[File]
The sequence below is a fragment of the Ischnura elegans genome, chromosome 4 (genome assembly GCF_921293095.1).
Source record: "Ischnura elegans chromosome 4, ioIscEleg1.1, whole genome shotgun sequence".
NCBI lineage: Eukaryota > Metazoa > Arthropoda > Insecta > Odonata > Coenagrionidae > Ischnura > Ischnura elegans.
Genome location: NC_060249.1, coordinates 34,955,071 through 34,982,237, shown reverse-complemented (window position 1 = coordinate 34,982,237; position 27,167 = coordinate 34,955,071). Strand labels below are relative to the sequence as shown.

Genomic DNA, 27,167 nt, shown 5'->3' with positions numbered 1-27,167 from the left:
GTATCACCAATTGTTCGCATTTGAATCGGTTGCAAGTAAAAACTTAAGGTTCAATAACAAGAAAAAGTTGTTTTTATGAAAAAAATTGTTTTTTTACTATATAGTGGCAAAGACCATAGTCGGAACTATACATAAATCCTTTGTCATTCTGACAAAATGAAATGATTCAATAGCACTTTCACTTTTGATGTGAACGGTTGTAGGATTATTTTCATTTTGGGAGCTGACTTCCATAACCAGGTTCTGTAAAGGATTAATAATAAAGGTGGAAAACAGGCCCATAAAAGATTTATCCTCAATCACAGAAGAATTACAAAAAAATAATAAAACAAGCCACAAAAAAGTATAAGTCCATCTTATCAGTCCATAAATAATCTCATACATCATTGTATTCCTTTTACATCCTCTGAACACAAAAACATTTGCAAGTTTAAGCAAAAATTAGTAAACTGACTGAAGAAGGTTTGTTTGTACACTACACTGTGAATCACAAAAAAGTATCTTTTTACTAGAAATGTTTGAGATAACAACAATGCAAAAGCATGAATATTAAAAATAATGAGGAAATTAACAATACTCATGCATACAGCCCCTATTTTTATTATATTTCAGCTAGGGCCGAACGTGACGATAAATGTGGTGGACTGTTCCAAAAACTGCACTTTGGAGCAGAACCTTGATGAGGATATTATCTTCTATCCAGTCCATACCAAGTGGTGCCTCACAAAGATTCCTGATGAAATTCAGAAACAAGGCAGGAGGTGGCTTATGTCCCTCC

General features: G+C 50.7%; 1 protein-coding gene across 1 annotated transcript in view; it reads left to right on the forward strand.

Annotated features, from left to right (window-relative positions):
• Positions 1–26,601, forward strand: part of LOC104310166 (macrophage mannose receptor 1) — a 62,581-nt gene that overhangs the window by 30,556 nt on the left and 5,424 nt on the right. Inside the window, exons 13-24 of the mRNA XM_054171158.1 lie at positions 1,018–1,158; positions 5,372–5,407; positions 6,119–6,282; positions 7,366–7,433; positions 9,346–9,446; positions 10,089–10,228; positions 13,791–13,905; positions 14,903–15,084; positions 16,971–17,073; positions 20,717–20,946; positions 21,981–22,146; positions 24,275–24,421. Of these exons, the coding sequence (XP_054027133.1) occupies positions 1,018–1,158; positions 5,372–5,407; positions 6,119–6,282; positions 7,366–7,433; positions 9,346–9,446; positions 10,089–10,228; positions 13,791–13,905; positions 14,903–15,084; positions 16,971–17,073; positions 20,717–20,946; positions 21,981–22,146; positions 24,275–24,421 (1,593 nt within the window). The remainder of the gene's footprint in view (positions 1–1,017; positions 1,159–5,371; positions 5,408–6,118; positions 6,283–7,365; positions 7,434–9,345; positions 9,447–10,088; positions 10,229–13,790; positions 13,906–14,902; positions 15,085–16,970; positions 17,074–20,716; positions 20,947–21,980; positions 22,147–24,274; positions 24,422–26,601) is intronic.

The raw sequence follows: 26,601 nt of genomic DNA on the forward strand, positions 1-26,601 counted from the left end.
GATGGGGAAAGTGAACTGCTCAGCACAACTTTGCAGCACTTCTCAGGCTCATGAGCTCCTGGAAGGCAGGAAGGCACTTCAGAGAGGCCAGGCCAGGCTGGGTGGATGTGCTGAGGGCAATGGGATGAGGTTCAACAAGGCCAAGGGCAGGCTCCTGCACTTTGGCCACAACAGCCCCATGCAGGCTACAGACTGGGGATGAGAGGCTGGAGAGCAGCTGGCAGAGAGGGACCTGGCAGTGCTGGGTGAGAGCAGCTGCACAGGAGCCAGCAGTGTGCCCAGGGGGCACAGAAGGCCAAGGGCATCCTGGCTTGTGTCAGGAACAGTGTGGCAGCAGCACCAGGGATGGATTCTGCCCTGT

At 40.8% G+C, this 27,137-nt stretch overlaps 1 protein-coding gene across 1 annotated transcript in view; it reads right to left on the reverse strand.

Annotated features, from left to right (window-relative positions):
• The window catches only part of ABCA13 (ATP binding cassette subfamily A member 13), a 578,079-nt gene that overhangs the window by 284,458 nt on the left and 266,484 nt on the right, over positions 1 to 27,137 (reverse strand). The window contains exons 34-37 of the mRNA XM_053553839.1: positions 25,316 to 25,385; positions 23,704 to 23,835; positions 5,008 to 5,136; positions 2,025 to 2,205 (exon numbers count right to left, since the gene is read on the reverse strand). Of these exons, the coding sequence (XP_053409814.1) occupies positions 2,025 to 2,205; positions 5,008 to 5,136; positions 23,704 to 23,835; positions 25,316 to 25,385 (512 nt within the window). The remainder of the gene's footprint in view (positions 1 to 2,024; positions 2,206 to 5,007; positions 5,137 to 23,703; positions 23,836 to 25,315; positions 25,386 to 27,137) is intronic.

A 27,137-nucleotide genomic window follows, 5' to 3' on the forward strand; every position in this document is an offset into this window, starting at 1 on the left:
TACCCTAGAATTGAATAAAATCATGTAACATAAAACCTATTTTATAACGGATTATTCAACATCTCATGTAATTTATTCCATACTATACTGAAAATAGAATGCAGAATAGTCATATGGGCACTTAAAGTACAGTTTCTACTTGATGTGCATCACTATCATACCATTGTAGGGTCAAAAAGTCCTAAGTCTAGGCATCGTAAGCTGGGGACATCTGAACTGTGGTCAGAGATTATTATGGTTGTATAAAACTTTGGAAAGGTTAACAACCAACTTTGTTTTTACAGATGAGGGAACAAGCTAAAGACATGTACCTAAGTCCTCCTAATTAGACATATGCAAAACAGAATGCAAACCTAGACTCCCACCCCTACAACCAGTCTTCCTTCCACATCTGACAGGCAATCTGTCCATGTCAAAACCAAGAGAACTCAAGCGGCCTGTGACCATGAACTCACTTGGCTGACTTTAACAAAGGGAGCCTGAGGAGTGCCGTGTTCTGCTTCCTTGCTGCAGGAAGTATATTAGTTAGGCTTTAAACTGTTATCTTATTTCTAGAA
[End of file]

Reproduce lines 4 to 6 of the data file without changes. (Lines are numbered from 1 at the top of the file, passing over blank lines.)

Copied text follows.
Genome location: NC_060249.1, coordinates 34,955,071 through 34,982,237, shown reverse-complemented (window position 1 = coordinate 34,982,237; position 27,167 = coordinate 34,955,071). Strand labels below are relative to the sequence as shown.

Genomic DNA, 27,167 nt, shown 5'->3' with positions numbered 1-27,167 from the left:
GTATCACCAATTGTTCGCATTTGAATCGGTTGCAAGTAAAAACTTAAGGTTCAATAACAAGAAAAAGTTGTTTTTATGAAAAAAATTGTTTTTTTACTATATAGTGGCAAAGACCATAGTCGGAACTATACATAAATCCTTTGTCATTCTGACAAAATGAAATGATTCAATAGCACTTTCACTTTTGATGTGAACGGTTGTAGGATTATTTTCATTTTGGGAGCTGACTTCCATAACCAGGTTCTGTAAAGGATTAATAATAAAGGTGGAAAACAGGCCCATAAAAGATTTATCCTCAATCACAGAAGAATTACAAAAAAATAATAAAACAAGCCACAAAAAAGTATAAGTCCATCTTATCAGTCCATAAATAATCTCATACATCATTGTATTCCTTTTACATCCTCTGAACACAAAAACATTTGCAAGTTTAAGCAAAAATTAGTAAACTGACTGAAGAAGGTTTGTTTGTACACTACACTGTGAATCACAAAAAAGTATCTTTTTACTAGAAATGTTTGAGATAACAACAATGCAAAAGCATGAATATTAAAAATAATGAGGAAATTAACAATACTCATGCATACAGCCCCTATTTTTATTATATTTCAGCTAGGGCCGAACGTGACGATAAATGTGGTGGACTGTTCCAAAAACTGCACTTTGGAGCAGAACCTTGATGAGGATATTATCTTCTATCCAGTCCATACCAAGTGGTGCCTCACAAAGATTCCTGATGAAATTCAGAAACAAGGCAGGAGGTGGCTTATGTCCCTCC